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How “phoenix” companies abuse bankruptcy protection and defraud creditors


phoenix bird on fireAccording to S&P Global, there have been at least 230 corporate bankruptcy filings thus far in 2023 (through early June). That’s more than twice the number of filings over the same period in 2022. Such growing numbers represent bad news for the companies involved, obviously, but also potentially for their vendors, customers and other business partners.

Although bankruptcy can be a valid business tool, it can also enable dishonest business owners to cheat their creditors and then launch a new business. Do whatever you can to steer your business clear of these “phoenix” companies.

Driven into the ground

Phoenix companies earn their name because they rise from the ashes of failed companies, often trading on the goodwill of the original businesses. Here’s how a phoenix company scheme might work: A company’s owner buys goods on credit, purposely drives the company into the ground and then buys its assets back from liquidators at knockdown prices. The owner subsequently returns to the same line of business. Some operators repeat the process multiple times — as often as they can get away with it.

These companies usually are undercapitalized from the start, and they almost always leave a trail of unpaid debts to mark the end of their short life spans. Unfortunately, unsuspecting creditors may sell goods to the new company (that retains the old name) under the impression they’re dealing with the original business. Meanwhile, creditors of the original company remain unpaid.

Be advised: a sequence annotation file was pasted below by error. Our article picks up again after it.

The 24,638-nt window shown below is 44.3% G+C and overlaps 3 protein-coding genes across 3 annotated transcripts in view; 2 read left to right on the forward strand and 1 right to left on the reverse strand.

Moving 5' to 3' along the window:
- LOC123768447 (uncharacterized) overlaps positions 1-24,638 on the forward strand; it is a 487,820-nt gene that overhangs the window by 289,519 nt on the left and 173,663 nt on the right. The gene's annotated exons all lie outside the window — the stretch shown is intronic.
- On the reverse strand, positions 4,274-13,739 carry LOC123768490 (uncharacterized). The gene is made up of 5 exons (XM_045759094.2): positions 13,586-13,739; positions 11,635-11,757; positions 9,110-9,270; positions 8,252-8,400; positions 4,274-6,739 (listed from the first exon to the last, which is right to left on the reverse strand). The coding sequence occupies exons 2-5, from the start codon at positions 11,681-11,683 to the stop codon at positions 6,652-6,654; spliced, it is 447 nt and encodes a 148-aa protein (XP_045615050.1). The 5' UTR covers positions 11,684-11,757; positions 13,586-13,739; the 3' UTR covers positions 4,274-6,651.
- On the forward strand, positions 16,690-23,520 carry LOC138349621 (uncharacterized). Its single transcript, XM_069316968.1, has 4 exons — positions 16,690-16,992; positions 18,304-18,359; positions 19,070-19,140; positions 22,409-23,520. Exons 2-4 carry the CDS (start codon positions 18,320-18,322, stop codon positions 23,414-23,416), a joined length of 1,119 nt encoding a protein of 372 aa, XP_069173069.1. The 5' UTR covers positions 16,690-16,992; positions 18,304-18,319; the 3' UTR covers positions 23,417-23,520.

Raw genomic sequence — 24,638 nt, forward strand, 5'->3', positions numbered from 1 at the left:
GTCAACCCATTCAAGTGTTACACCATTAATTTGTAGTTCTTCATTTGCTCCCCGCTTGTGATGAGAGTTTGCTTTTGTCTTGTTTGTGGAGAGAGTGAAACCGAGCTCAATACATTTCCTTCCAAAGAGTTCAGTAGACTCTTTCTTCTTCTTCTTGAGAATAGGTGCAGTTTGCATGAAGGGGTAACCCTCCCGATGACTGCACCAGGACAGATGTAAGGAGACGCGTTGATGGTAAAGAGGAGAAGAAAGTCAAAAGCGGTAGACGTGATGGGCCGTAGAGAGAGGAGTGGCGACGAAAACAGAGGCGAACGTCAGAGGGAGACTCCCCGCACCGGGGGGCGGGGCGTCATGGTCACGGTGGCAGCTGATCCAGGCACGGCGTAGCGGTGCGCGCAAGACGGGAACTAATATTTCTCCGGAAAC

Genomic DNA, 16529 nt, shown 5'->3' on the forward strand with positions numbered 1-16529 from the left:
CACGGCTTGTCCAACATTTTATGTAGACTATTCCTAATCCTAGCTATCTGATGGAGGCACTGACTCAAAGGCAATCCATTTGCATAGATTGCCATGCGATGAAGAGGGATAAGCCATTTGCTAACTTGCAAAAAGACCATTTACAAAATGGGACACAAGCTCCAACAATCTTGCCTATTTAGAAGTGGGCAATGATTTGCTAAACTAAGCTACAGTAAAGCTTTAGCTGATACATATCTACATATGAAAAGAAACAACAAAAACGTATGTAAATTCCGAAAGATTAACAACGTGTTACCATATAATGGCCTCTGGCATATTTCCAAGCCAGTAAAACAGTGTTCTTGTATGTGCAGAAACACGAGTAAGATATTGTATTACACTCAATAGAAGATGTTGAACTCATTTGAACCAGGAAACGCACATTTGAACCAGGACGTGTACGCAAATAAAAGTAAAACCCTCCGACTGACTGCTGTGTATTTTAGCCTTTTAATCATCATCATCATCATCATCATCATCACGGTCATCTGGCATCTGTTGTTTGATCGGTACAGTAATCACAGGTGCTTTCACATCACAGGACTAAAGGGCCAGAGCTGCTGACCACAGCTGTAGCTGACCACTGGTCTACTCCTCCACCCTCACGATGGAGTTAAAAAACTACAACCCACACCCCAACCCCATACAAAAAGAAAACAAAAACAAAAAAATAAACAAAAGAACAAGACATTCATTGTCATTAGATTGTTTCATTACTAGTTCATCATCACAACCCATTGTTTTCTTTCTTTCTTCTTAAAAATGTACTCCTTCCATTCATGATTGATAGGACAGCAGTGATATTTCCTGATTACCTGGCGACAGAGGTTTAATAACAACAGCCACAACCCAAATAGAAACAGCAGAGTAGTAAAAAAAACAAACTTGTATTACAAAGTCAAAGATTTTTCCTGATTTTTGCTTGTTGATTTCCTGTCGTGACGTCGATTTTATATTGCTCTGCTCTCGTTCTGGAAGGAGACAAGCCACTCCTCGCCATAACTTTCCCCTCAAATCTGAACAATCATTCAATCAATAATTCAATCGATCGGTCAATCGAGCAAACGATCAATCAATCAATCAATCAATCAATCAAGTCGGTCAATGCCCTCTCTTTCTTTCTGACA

Looking for red flags

It’s legal for an insolvent company to sell its assets to another party at market value and it’s legal to sell a business to existing management. So it’s hard to know whether a company’s decision to sell assets is made in good faith or is an effort to avoid liability. It’s even harder to prove that a bankrupt company unable to satisfy creditors has actually funneled assets into a new business.

Forensic accounting experts can investigate a business owner’s background and the company’s history, taking industry into consideration. (Phoenix companies are more common in such sectors as construction and hospitality.) They look for certain red flags — for example, evidence that the defunct company’s owner deliberately ran up debts before declaring bankruptcy or made selective payments to creditors that later went on to supply the new entity.

Vet business partners

If you don’t already, thoroughly vet potential customers before extending credit and don’t pay suppliers up front unless you know they’re honest and reliable. If one of your business partners files for bankruptcy and claims it can’t repay creditors, work with an attorney and forensic accountant to investigate.

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